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ASU Lodestar Center Blog

The story of Arizona’s oldest nonprofit: Associated Charities of Nogales


On Feb. 14, 1912, Arizona was admitted as a U.S. state. In the century since then, alongside the other pillars of its economy, Arizona has also developed a thriving nonprofit sector – now more than 28,000 organizations. This Statehood Day, we at the ASU Lodestar Center for Philanthropy and Nonprofit Innovation set out to discover just how deep the legacy of Arizona nonprofits runs by locating the oldest existing nonprofit organization in the state. Through a combination of IRS databases and state records, we found our answer in a city on the state’s southern border: Nogales, Arizona.

The organization finds its roots in the actions of Theodore Gebler, an early settler who arrived in the city in the late 19th century. As a wealthy resident, Gebler held ownership over business property in Nogales and mining property in Patagonia. He had a reputation in Nogales for his philanthropic work and influential business dealings.

When Gebler died in 1926, he set aside money in his will to build a property now known as The Theodore Gebler Memorial Building. Completed in 1930, the building still stands today at 78 Terrace Ave.

However, the building is more than a typical office space. For nearly 100 years, it has also stood as the home of Theodore Gebler’s trust and its accompanying nonprofit, Associated Charities of Nogales.

While very few records of the organization’s oldest activities exist, its story can be traced through newspaper clippings by the still-functioning Nogales International. For years following the Associated Charities’ founding on September 30, 1926, news stories detailed Gebler’s life, death and will leaving funds to support the Nogales community “in perpetuity.” 

“[Gebler] asked his good friends to take this property and to build something to give back to the community,” said Associated Charities of Nogales President and Santa Cruz County Supervisor Bruce Bracker. “They knew they needed to have a nonprofit associated with that trust.”

Since then, the organization has worked diligently to support the city it was founded in. It goes to painstaking lengths to keep Gebler’s wealth within Nogales by solely funding nonprofits run within the city.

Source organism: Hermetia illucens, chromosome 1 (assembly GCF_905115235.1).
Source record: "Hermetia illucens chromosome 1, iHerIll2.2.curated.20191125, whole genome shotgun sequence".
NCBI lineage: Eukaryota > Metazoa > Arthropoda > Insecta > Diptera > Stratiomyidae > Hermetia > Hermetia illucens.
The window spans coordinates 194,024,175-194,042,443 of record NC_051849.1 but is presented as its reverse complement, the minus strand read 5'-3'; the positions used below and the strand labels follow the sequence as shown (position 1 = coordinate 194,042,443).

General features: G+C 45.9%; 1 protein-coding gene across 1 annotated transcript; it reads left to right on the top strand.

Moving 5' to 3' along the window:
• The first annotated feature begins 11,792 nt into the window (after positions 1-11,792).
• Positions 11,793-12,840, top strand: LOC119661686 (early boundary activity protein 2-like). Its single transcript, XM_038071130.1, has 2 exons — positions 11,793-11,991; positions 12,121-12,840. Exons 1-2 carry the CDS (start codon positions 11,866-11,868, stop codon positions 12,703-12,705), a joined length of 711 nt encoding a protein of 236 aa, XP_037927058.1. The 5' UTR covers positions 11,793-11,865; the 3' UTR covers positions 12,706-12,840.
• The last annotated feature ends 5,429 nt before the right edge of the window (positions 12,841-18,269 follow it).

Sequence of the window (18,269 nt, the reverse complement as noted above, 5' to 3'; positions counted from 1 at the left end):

“There’s so much need down here for this type of support for kids,” Bracker said.

In 2021, Nogales had a median household income of just over $31,000 — far below the median household income for the U.S. as a whole in the same year. The city is also home to a uniquely large immigrant population, with almost half of its nearly 20,000 residents being born outside of the country.

“Nogales is pretty disadvantaged if you look at the population,” Bracker said. “Majority Hispanic, poverty levels are high — there’s a lot of kids that just need a hand up.”

Since the ‘70s, this hand-up has taken the form of scholarships and partnerships with youth organizations operating in the city. Bracker says Associated Charities shares deep ties with the local chapters of United Way, Boys & Girls Club and other youth organizations. 

“You put a Boys & Girls Club in a disadvantaged community, it really means a lot,” said Bracker. 

Additionally, the organization sponsors the Theodore Gebler Scholarship, which supports one student each year graduating from Nogales High School according to Bracker. The $5,000 scholarship is renewable for the duration of the student’s time in college. 

“If they need a sixth year because they’re studying something that takes a little bit longer, they just need to write us a letter and we take care of them,” Bracker said. “I  always ask them (the scholarship recipient) to get into a position where they can help people, whether it’s financially or donating their time.” 

Bracker says students receiving the scholarship find themselves motivated by knowing “this organization and this man set something up so that they would help,” motivating students to “pay it forward.” The request aligns well with a core tenet the Associated Charities has followed since its creation in the 1920s: the desire to give back to the community that created it.

 “We knew that we were small and we were isolated,” Bracker said. “Giving back to the community and helping each other — that’s how you may get a better place.”

Image: “Theodore Gebler Memorial Building (1930)” by Marine 69-71 is licensed under CC BY-SA 4.0.

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ASU Lodestar Center Blog